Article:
Experts not working day-to-day in the industrial space—from policymakers to academics to consultants—likely don’t fully comprehend the complexity of the challenge of going digital for manufacturers. In fact, up until recently the leaders working in information technology and manufacturing operating technology operated in isolation. Each department had its own protocol, hardware, and language preferences.
While this is changing, there’s still a notable difference between how manufacturers approach these areas. Indeed, the priorities for IT and OT are very different when developing standards and recommendations for security. As one executive notes, the order of priorities in IT is confidentiality, integrity, and availability. In OT, it’s reversed—the order of priorities is availability, integrity, and then confidentiality.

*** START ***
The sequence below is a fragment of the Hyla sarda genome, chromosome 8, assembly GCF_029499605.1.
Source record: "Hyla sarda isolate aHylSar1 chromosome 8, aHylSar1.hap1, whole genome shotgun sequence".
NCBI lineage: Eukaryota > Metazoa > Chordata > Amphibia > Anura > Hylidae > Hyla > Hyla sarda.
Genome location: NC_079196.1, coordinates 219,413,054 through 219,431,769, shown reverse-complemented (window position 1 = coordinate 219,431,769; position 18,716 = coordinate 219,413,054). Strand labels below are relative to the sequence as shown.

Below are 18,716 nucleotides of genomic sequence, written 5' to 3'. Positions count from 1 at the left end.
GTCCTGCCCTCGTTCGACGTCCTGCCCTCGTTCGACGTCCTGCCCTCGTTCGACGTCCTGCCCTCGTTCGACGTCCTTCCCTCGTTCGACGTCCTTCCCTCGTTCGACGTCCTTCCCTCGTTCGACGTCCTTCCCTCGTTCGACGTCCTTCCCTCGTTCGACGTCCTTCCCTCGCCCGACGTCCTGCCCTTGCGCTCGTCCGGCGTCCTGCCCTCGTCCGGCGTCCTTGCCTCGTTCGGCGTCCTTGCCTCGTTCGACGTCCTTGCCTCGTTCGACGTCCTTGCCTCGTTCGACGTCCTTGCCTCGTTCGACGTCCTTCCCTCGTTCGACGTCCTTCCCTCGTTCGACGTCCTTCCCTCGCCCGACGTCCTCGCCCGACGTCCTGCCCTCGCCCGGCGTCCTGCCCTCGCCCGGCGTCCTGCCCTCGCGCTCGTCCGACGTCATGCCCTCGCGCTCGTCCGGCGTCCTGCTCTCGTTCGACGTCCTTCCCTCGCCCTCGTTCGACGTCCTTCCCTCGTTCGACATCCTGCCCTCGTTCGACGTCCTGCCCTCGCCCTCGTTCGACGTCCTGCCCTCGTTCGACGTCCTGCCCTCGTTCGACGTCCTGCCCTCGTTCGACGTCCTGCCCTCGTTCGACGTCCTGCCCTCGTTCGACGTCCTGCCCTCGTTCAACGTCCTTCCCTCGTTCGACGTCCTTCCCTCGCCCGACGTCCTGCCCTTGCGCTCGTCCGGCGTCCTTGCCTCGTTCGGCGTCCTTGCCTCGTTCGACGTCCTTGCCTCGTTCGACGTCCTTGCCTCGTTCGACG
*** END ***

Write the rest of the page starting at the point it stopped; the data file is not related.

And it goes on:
Given these complexities, decisions regarding digital solutions are hampered even more by the multitude of relatively new firms offering a wide array of technology solutions, each touting their own as the platform that manufacturers need for the convergence of IT and OT. Bottom line: The caution among manufacturers in going digital isn’t about a lack of internal strategic alignment and short-term focus.